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New data on workers belonging to unions, 1986.

New data on workers belonging to unions, 1986

An estimated 17 million wage and salary employees were union1 members in 1986, unchanged from 1985. In comparison, union membership declined an average of about 817,000 a year between 1979 and 1983 and 361,000 a year between 1983 and 1985.

Because of the increase in total wage and salary employment --from 94.5 to 96.9 million--union members as a proportion of all wage and salary employees fell from 18.0 to 17.5 percent between 1985 and 1986.

Union membership and employment data were obtained from the Current Population Survey (CPS), conducted by the Bureau of the Census for the Bureau of Labor Statistics. The CPS compiles data on workers identified by their membership in unions or by their representation at work by a union, whether or not they were members. The data covered only employed wage and salary workers, not those who were self-employed, retired, or laid-off.

Industry. Two of the eight major industry groups--Federal, State, and local government and transportation, communications, and public utilities--had union membership proportions approximately double the 17.5 percent national average. Manufacturing and construction also had higher proportions than the national average, 24 and 22 percent, respectively. In mining, the proportion of union members was the same as the national average. Among the other industry groups (wholesale and retail trade; services; and finance, insurance, and real estate), union membership was less than 8 percent of employment.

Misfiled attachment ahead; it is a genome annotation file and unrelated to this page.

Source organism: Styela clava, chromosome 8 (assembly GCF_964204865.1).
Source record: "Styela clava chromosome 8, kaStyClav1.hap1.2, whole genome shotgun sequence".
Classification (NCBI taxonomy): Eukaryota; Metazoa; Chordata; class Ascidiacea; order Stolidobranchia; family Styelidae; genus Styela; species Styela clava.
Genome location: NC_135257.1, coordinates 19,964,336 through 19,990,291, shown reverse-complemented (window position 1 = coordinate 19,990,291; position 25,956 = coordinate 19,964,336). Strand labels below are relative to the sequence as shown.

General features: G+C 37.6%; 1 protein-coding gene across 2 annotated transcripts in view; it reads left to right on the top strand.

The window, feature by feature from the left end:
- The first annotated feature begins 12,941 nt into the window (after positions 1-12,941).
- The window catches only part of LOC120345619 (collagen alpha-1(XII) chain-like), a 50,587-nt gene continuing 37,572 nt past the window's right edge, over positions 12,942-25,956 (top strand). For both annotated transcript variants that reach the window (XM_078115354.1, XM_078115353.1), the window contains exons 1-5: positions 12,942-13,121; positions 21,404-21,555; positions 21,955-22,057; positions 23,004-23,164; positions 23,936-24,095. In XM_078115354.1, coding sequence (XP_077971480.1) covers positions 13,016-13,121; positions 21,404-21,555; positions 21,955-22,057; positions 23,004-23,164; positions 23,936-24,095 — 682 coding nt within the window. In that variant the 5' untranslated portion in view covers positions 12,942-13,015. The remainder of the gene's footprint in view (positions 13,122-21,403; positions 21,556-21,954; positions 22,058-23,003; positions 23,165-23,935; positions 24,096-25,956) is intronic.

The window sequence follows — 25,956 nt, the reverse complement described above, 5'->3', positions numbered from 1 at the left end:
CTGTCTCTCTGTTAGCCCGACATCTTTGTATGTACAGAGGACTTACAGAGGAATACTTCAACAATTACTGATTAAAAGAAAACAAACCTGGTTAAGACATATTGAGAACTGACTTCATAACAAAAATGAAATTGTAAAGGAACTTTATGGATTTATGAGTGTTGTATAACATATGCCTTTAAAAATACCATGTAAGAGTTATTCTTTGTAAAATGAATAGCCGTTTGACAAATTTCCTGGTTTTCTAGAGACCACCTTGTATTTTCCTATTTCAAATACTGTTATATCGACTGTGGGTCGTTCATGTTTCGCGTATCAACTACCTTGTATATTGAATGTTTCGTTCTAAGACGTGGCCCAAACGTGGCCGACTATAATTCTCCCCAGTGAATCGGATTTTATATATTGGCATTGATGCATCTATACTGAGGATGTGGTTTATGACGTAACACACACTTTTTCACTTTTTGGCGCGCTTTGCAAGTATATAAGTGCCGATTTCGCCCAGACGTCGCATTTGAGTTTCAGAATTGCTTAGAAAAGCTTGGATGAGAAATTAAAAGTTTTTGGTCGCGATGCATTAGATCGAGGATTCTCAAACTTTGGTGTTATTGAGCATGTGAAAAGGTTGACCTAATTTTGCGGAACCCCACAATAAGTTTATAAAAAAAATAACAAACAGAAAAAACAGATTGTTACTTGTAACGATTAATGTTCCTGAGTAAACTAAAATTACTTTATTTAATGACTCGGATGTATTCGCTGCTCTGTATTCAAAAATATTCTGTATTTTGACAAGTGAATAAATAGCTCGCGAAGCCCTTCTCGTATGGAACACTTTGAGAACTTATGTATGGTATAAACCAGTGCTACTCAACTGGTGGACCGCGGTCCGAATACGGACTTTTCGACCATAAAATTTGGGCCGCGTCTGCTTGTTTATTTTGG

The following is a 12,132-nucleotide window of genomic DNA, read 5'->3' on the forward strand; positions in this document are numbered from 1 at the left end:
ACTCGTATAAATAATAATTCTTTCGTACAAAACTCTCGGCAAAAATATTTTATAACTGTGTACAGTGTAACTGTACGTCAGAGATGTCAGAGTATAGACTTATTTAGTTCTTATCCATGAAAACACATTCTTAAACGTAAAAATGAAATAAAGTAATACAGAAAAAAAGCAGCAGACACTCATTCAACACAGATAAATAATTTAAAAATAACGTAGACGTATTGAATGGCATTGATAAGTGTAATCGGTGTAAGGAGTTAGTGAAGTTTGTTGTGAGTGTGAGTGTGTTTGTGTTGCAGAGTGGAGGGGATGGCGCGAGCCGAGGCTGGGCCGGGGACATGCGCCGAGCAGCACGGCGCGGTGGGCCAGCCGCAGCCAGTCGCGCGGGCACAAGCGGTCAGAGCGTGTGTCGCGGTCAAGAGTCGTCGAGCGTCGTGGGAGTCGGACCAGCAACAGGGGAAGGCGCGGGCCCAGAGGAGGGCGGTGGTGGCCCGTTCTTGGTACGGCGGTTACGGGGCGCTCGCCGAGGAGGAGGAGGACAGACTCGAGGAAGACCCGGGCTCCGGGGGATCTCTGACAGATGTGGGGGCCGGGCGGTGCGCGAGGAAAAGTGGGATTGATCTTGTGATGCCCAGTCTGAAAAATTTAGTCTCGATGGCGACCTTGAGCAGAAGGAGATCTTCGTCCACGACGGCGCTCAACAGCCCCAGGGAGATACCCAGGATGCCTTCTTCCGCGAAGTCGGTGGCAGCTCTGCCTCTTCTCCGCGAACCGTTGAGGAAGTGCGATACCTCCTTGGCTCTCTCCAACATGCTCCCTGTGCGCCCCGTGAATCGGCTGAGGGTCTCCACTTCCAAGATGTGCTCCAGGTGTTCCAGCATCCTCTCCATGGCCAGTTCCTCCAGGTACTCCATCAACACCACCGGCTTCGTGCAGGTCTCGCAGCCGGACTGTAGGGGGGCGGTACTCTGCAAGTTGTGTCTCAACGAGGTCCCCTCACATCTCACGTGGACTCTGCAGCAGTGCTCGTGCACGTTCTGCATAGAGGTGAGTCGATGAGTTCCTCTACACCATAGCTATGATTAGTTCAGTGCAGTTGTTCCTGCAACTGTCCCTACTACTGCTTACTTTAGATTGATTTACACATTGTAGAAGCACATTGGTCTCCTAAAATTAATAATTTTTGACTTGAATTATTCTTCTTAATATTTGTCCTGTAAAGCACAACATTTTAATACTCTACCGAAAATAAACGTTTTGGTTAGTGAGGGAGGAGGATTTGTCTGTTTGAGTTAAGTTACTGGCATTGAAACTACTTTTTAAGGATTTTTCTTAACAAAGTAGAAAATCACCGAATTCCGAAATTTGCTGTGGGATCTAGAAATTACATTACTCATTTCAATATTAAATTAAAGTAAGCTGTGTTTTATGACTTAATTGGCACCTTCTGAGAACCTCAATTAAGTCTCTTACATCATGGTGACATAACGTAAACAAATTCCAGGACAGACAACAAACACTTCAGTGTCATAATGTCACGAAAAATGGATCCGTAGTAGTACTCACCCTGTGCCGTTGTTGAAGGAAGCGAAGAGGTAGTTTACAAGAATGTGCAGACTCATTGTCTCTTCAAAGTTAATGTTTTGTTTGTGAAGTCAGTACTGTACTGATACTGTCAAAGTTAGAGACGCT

Occupation. Operators, fabricators, and laborers (including machine operators, assemblers, transportation workers, cleaners, and helpers) and precision production, craft, and repair were the most heavily unionized major occupational groups, with 30 and 29 percent union membership, respectively. Membership rates were less than 15 percent among the other major occupational groups.

Demographic characteristics. While a larger proportion of male workers than female workers belonged to unions (22 and 13 percent, respectively), the pattern of union membership proportions by age bracket was similar for both men and women. The proportion of workers belonging to unions was smallest for workers age 16 to 24 for both men and women (9 and 5 percent, respectively). As worker age rose, so did the percentage belonging to unions, with the highest unionization rate occurring for both men and women in the 45- to 64-year-old bracket.

Earnings. Full-time workers represented by unions had higher median usual weekly earnings than those without representation ($439 compared with $325). This relationship existed in 6 of the 8 major industry groups (exceptions were mining and finance, insurance, and real estate) and among the occupational groups (with the exception of managerial and professional specialty workers). Similarly, among black and white workers of both sexes, those covered by a collective bargaining agreement had higher weekly earnings than those that were not represented.

For detailed data, see Larry T. Adams, "Union Membership of Wage and Salary Employees in 1986,' Current Wage Developments, February 1987, pp. 3-8.

1 "Union' is defined to include traditional labor unions and employee associations that represent employees in collective bargaining.
COPYRIGHT 1987 U.S. Bureau of Labor Statistics
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Title Annotation:research summary
Publication:Monthly Labor Review
Date:May 1, 1987
Words:502
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